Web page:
Microbiome Resource Center

Microbiome Resource Center

Perspective from Brian B. Baggott, MD, FACG
Disclosures: Kelly reports serving as a site investigator of a clinical trial for Finch Therapeutics and is an unpaid clinical advisory board member for OpenBiome. Please see the study for all other authors’ relevant financial disclosures.
May 18, 2021
3 min read
Save

ACG publishes guidelines for preferred treatment of C. difficile infection

Perspective from Brian B. Baggott, MD, FACG
Disclosures: Kelly reports serving as a site investigator of a clinical trial for Finch Therapeutics and is an unpaid clinical advisory board member for OpenBiome. Please see the study for all other authors’ relevant financial disclosures.
You've successfully added to your alerts. You will receive an email when new content is published.

Click Here to Manage Email Alerts

We were unable to process your request. Please try again later. If you continue to have this issue please contact customerservice@slackinc.com.

ACG developed guidelines for the preferred management of adults with Clostridioides difficile infection, published in the American Journal of Gastroenterology.

“These guidelines are timely — we referenced new literature up until the final revision — and very clinically oriented. [Infectious Disease Society of America and Society of Healthcare Epidemiologists of America] published their own guidelines a few years ago,” Colleen R. Kelly, MD, told Healio Gastroenterology. “We aligned our categories of severity with theirs — non-severe, severe and fulminant infection — and decided not to dive deeply into epidemiology and infection control practices, which they covered nicely. Instead, we aimed to develop an evidence-based, clinically useful guideline for the diagnosis, management, and prevention of C. difficile infection and chose to expand on areas of particular interest to gastroenterologists, including diagnostic issues around diarrhea and distinguishing C. difficile colonization from active infection, and the evaluation and management of CDI in the setting of inflammatory bowel disease.”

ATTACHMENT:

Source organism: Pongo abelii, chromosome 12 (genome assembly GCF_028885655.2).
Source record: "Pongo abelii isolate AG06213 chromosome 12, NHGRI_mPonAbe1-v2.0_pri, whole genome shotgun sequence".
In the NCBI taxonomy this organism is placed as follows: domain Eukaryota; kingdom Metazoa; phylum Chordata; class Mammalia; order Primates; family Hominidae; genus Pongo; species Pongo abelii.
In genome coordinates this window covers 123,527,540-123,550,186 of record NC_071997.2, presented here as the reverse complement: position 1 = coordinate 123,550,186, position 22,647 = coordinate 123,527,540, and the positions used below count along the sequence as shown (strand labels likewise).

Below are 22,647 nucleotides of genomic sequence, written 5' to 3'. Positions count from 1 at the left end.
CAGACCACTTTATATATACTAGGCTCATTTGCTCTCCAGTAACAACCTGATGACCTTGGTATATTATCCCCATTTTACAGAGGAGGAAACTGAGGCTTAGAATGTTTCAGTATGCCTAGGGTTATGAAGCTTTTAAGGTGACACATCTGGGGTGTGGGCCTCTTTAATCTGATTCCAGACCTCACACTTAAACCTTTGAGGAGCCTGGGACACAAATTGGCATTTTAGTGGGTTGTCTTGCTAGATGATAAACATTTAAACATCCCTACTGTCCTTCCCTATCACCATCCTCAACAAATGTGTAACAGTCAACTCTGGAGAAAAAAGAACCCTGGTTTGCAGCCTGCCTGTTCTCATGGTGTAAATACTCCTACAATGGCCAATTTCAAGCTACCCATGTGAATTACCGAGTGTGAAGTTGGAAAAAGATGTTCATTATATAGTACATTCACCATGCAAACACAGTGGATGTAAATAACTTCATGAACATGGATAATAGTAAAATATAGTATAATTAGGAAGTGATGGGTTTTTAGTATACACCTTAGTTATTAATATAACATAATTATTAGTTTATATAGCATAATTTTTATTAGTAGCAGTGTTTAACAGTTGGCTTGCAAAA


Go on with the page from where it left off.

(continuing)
The ACG used the GRADE (Grading of Recommendations Assessment, Development, and Evaluation) process to evaluate the guidelines.

Recommendations for prevention, diagnosis, treatment, prevention of recurrence and special populations with C. difficile follow.

Prevention

“We critically appraised the data and did not find the evidence supported their use and the expense to patients,” Kelly, from the division of gastroenterology, Warren Alpert Medical School of Brown University, said.

Diagnosis

  • CDI testing algorithms should include a highly sensitive and a highly specific testing modality to distinguish colonization from active infection.

Treatment

  • Oral vancomycin 125 mg four times daily for 10 days is recommended to treat an initial episode of non-severe CDI. Oral fidaxomicin 200 mg twice daily for 10 days is recommended for an initial episode of non-severe CDI.